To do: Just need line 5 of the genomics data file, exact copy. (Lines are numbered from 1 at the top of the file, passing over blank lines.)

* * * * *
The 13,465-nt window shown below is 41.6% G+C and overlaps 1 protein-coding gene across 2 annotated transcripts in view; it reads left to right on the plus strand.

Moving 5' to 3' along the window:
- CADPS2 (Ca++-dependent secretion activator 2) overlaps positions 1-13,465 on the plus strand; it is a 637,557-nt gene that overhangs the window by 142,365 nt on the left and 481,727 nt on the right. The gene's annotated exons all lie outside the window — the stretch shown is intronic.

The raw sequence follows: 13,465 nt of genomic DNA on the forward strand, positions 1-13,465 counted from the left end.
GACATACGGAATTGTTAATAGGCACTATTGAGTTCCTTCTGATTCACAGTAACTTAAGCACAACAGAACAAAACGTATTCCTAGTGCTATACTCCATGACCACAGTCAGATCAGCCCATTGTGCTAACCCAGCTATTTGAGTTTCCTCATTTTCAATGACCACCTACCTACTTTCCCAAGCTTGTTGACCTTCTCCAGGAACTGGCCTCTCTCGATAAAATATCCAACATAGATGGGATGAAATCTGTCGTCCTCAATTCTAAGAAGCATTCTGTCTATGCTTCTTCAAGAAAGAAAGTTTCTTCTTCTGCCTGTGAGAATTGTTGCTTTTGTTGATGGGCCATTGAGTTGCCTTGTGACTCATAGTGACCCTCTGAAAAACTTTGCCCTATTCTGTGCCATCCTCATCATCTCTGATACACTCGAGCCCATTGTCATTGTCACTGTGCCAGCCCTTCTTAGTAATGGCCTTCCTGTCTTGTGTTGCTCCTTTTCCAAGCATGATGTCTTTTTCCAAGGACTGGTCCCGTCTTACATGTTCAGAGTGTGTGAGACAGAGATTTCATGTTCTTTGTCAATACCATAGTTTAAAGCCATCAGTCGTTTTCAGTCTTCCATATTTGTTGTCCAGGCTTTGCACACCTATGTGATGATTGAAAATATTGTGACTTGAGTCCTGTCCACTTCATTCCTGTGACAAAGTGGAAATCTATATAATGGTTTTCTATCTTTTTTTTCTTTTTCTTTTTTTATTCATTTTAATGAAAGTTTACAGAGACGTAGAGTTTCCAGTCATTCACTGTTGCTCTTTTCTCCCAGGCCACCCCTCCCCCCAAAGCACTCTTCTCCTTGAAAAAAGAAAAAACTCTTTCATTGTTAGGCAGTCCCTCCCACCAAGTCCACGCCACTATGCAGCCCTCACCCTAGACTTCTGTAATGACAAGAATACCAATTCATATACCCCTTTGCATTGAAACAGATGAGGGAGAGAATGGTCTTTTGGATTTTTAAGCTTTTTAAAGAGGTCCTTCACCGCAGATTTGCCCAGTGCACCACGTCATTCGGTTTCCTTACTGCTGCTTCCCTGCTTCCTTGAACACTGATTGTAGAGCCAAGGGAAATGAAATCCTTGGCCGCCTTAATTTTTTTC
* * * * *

GACATACGGAATTGTTAATAGGCACTATTGAGTTCCTTCTGATTCACAGTAACTTAAGCACAACAGAACAAAACGTATTCCTAGTGCTATACTCCATGACCACAGTCAGATCAGCCCATTGTGCTAACCCAGCTATTTGAGTTTCCTCATTTTCAATGACCACCTACCTACTTTCCCAAGCTTGTTGACCTTCTCCAGGAACTGGCCTCTCTCGATAAAATATCCAACATAGATGGGATGAAATCTGTCGTCCTCAATTCTAAGAAGCATTCTGTCTATGCTTCTTCAAGAAAGAAAGTTTCTTCTTCTGCCTGTGAGAATTGTTGCTTTTGTTGATGGGCCATTGAGTTGCCTTGTGACTCATAGTGACCCTCTGAAAAACTTTGCCCTATTCTGTGCCATCCTCATCATCTCTGATACACTCGAGCCCATTGTCATTGTCACTGTGCCAGCCCTTCTTAGTAATGGCCTTCCTGTCTTGTGTTGCTCCTTTTCCAAGCATGATGTCTTTTTCCAAGGACTGGTCCCGTCTTACATGTTCAGAGTGTGTGAGACAGAGATTTCATGTTCTTTGTCAATACCATAGTTTAAAGCCATCAGTCGTTTTCAGTCTTCCATATTTGTTGTCCAGGCTTTGCACACCTATGTGATGATTGAAAATATTGTGACTTGAGTCCTGTCCACTTCATTCCTGTGACAAAGTGGAAATCTATATAATGGTTTTCTATCTTTTTTTTCTTTTTCTTTTTTTATTCATTTTAATGAAAGTTTACAGAGACGTAGAGTTTCCAGTCATTCACTGTTGCTCTTTTCTCCCAGGCCACCCCTCCCCCCAAAGCACTCTTCTCCTTGAAAAAAGAAAAAACTCTTTCATTGTTAGGCAGTCCCTCCCACCAAGTCCACGCCACTATGCAGCCCTCACCCTAGACTTCTGTAATGACAAGAATACCAATTCATATACCCCTTTGCATTGAAACAGATGAGGGAGAGAATGGTCTTTTGGATTTTTAAGCTTTTTAAAGAGGTCCTTCACCGCAGATTTGCCCAGTGCACCACGTCATTCGGTTTCCTTACTGCTGCTTCCCTGCTTCCTTGAACACTGATTGTAGAGCCAAGGGAAATGAAATCCTTGGCCGCCTTAATTTTTTTC